Feb 2000 Nursing unions press for changes
Bishop silent on delay over aged-care scandal Courier Mail February 26, 2000
All the while the Minister responsible, Bishop, has trumpeted the triumph of the Government's aged care reforms and the move to better standards in homes. A part of this better standard is a policy of not imposing on nursing homes by paying unannounced inspection visits.
Feb 2000 Minister out of touch with what is happening
Bishop told Parliament at the time that surprise visits - or spot checks - were a necessary part of the armoury available to ensure the health and safety of our frail and aged nursing home residents. Despite this pledge, News Limited revealed last week that for the past two years the agency had not carried out a single surprise visit.
Bishop responded by backing away from her August pledge and said instead that spot checks were an action of "last resort".
Even Dickens would be appalled. Courier Mail February 26, 2000
As the official protector of the nation's most vulnerable, Bronwyn Bishop failed to fulfil her duty.
Feb 2000 The minister's failures
She must resign.
By quitting she would acknowledge her role in the worst kind of government cover-up.
Mrs Bishop sat on the news for nine days, making a public announcement to ABC radio late on Thursday, only after first refusing to answer questions put to her by the Herald Sun.
Her actions denied relatives the chance to exercise their duty of care and move loved ones elsewhere.
The tragic irony of this terrible affair is that on the very same day that Mrs Bishop ordered her officers to check what was happening at the home, she had told reporters that spot checks of homes by department officers were a last resort measure.
EDITORIAL Herald-Sun February 26, 2000
She had already made herself a name for aggression by monstering public servants, most notably former taxation commissioner Trevor Boucher, at public committee hearings.
Feb 2000 The minister's crumbling career
A shift to the House of Representatives beckoned and Mrs Bishop was touted as a future PM - not least by herself.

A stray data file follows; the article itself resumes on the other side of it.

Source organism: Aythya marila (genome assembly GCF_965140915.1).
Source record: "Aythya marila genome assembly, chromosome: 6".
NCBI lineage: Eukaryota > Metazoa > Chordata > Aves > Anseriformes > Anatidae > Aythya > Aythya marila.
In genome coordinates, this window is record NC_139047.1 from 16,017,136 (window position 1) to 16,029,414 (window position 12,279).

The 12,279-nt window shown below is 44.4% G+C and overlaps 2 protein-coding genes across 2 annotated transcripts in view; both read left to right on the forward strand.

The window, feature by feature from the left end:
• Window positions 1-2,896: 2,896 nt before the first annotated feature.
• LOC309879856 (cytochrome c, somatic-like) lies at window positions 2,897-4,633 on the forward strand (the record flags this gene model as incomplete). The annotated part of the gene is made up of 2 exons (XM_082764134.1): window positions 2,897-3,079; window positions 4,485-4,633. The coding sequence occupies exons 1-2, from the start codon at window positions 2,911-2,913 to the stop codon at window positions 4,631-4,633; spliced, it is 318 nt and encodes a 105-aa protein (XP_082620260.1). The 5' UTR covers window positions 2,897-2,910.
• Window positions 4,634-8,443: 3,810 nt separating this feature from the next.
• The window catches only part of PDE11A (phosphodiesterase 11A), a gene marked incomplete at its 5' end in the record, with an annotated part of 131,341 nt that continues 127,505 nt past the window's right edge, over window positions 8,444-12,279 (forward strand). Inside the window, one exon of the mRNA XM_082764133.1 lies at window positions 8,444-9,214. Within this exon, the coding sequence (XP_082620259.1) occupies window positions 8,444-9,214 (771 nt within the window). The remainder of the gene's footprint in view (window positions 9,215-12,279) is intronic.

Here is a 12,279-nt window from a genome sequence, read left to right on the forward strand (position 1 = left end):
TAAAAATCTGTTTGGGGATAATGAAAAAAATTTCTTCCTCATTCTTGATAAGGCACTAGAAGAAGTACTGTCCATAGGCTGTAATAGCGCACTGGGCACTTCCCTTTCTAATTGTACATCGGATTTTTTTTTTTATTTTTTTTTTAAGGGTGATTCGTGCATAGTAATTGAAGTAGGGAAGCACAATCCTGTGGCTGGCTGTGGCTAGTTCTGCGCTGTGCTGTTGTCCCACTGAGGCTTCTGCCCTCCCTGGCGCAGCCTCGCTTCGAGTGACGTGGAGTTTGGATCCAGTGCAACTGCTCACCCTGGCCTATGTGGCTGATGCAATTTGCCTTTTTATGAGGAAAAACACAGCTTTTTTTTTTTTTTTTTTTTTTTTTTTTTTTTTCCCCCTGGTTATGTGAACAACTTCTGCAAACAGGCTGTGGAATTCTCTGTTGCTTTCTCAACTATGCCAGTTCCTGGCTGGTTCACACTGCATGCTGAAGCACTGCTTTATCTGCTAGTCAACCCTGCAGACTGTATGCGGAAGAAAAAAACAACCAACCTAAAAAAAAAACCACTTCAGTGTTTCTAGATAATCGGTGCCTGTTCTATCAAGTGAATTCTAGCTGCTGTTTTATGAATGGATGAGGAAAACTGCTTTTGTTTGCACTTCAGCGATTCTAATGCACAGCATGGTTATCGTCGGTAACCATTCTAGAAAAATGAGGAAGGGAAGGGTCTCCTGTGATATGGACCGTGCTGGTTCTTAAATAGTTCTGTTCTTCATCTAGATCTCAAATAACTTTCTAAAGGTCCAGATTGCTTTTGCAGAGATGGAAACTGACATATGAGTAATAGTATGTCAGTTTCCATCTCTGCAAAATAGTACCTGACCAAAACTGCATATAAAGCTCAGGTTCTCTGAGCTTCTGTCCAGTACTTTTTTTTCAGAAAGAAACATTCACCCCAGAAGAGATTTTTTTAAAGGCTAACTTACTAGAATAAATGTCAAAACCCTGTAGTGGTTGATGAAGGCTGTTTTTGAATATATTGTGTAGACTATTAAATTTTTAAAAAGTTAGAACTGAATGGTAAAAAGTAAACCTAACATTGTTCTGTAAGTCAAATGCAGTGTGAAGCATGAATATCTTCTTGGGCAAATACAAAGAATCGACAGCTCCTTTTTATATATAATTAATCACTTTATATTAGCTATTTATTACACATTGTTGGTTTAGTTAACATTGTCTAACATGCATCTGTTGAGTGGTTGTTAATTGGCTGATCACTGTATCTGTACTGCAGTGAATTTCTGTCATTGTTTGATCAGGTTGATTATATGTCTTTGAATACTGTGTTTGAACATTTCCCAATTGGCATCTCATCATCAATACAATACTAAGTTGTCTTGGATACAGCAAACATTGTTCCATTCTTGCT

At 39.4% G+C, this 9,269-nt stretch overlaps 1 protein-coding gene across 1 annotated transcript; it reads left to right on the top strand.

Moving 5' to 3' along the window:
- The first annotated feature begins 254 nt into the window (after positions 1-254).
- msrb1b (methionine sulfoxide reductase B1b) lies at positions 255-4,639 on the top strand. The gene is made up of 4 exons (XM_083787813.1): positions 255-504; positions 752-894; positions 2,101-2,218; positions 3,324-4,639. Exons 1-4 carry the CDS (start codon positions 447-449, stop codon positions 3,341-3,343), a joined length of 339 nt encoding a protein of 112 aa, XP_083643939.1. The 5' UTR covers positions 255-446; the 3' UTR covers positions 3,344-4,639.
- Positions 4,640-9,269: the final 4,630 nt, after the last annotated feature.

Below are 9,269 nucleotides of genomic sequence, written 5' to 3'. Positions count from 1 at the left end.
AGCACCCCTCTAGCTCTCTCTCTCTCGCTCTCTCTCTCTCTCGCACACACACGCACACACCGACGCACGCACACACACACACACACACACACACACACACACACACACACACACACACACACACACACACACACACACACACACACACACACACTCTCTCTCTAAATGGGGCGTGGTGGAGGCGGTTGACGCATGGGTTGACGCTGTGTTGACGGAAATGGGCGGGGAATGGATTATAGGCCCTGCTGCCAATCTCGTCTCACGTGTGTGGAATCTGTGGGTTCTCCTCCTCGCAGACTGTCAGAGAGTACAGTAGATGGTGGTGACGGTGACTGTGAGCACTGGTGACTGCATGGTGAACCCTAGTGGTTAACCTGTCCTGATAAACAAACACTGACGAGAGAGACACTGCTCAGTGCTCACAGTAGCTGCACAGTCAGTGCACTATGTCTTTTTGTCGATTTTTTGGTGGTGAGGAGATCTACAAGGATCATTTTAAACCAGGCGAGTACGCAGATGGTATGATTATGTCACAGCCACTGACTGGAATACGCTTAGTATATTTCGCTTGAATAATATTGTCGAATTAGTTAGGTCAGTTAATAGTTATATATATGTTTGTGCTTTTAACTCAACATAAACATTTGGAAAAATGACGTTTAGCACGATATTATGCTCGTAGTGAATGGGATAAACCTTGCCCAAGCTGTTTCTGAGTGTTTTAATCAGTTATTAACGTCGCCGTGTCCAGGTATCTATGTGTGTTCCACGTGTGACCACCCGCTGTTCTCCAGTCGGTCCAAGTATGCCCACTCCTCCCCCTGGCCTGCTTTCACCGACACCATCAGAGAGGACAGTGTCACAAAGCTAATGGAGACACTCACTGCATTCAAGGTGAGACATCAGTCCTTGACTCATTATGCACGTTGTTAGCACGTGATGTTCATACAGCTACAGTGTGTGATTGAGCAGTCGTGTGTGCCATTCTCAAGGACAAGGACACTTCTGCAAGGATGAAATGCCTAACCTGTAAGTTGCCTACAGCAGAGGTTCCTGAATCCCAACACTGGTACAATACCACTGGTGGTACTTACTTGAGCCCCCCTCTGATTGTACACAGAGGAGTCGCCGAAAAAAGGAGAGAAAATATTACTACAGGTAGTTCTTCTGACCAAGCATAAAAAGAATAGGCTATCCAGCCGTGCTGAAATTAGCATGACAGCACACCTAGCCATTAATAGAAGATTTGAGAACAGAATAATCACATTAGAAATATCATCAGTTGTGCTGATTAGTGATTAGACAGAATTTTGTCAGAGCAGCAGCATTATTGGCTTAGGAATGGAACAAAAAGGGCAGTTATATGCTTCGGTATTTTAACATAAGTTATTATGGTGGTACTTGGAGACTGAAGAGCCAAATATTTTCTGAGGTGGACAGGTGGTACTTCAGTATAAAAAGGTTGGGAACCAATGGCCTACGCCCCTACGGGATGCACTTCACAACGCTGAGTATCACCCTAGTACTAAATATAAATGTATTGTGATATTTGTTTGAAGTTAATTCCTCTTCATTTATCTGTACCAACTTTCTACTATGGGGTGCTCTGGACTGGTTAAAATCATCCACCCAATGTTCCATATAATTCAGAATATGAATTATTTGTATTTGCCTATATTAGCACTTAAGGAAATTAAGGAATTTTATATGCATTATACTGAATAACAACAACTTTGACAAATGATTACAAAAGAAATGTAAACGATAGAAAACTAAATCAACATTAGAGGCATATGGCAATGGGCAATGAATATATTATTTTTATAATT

Since making it to the Lower House and subsequently to government, Mrs Bishop has been a spectacular non-event.
Bishop flame sputters. Herald-Sun February 28, 2000
AGED Care Minister Bronwyn Bishop was last night accused of placing nursing home residents at unnecessary risk by refusing to release the names of the country's 18 worst nursing homes.
Feb 2000 Complaining to the UN
Pensioners and Superannuants Action Group spokesman Ted Quinlan said the group had written to the UN providing examples of neglect and overcharging in nursing homes.
"If you go into some of these nursing homes the stench where they're lying in their own body waste is appalling," he told the ABC.
"Some of the people are just left there without drinking fluids, their food is put in front of them. They wouldn't know what day it was," he said.
Bishop sits on list of bad homes The Australian February 29, 2000
If the comment about Mrs Bishop in the letter below is true then it goes to the heart of the governments problems and to their lack of insight into the real world of nursing homes. This was the sales pitch of the notorious cost cutting Andrew Turner and the company he founded and we know that he had a big influence on Wooldridge and his colleagues in 1997/8.
By 2000 costs were increasing and waiting lists were longer, much of it a consequence of government policy.
Mrs Bishop is on record as stating that she believes that registered nurses are unnecessary in nursing homes and all that is needed is "middle-aged women with kind hearts".
Feb 2000 Care calls for middleaged women with kind hearts
As a registered nurse with 20 years experience in aged care, I beg to differ.
This government has a deliberate policy to remove registered nurses from nursing homes and to this end has: CUT funding to aged care by millions of dollars REMOVED the nurse-patient ratio, which guaranteed a proportion of staff had to be registered BLOCKED pay rises to registered nurses, causing a mass exodus of trained staff INTRODUCED policies that see one third of our workload is now paperwork. This is necessary to get funding from the government.
Staff cuts and increased workloads are now the norm in aged care.
LETTER - Heat on Bishop over kerosene incident Herald-Sun February 29, 2000
In an interview in the Australian Nursing Homes and Extended Care Association's monthly newsletter last March, Bishop was quoted as saying the only standard of training required in a nursing home was "middle-aged women providing tender, loving care". Such a response gives little comfort to those who fear the dark history of the aged care industry in the 1980s - with all its rorting, fraud and neglect - is set to repeat itself.
Mar 2000 Another reference to Bishops views
Crimes of neglect. The Australian March 4, 2000
Following the Riverside scandal there was intense media scrutiny of the aged care system, of nursing home care, of departmental failure and of the ministers performance. Some extracts follow.
BETH WILSON, VIC HEALTH CARE COMPLAINTS COMMISSION.: We now are seeing facilities cutting corners to save money, bringing in more untrained staff and not having trained nursing staff available.